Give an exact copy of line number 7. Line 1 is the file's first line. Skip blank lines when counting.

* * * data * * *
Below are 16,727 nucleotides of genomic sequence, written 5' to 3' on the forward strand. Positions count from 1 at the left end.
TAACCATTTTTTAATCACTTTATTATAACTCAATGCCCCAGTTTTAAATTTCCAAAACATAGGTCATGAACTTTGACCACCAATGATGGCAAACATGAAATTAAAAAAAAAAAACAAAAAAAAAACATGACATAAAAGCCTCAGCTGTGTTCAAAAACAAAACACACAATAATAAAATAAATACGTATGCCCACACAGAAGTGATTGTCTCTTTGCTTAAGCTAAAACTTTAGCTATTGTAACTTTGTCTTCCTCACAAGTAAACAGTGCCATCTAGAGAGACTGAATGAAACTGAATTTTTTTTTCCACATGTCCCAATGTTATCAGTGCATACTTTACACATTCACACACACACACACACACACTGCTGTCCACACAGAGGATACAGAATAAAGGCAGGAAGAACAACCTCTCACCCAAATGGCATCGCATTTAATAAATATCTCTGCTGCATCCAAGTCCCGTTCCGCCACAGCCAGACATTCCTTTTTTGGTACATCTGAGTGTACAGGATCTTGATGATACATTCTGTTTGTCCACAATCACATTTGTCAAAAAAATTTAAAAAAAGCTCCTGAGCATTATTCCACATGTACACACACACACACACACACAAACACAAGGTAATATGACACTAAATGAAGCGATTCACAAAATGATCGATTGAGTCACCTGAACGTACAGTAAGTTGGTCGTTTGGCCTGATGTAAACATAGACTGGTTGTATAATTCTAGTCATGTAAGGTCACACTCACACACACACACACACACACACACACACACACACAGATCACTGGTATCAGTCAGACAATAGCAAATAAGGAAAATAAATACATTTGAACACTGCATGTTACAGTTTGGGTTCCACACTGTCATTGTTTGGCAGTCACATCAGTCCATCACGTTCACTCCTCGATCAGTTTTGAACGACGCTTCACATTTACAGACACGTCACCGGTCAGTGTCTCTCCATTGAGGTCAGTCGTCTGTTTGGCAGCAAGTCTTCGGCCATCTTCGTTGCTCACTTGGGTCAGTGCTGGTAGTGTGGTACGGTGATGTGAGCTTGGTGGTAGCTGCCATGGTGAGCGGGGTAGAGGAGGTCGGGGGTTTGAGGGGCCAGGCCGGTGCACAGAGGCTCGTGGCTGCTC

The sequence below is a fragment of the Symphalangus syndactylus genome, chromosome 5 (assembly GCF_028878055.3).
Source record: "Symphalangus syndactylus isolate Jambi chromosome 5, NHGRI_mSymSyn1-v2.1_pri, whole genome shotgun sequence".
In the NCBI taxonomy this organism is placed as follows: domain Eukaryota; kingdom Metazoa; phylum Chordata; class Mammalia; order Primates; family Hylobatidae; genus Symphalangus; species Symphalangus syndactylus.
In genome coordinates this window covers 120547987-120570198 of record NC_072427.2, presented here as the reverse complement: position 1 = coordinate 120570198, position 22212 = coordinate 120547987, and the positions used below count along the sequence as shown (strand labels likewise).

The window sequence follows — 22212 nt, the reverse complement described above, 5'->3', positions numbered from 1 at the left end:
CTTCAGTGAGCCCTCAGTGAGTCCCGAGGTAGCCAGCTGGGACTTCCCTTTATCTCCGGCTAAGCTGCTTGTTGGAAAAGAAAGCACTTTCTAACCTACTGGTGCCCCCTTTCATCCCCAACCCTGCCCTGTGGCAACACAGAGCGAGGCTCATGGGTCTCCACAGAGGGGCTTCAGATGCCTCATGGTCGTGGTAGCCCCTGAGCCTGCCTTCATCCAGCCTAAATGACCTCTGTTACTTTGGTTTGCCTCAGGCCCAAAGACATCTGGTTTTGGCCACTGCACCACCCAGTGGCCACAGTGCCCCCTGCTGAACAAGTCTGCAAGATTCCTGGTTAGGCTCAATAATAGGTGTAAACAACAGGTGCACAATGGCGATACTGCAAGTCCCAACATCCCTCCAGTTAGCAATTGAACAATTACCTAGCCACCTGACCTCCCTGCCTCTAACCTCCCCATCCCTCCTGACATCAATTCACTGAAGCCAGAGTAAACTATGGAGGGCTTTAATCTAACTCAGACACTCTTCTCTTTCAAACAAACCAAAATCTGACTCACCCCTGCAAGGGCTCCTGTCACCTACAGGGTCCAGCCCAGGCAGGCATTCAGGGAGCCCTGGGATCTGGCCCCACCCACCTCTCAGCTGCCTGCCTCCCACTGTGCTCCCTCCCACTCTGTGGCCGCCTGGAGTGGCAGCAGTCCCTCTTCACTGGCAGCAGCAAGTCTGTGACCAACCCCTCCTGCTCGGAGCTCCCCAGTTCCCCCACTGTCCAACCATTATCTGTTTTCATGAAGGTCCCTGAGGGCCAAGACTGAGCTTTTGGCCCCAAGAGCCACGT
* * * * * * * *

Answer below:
The window sequence follows — 22212 nt, the reverse complement described above, 5'->3', positions numbered from 1 at the left end: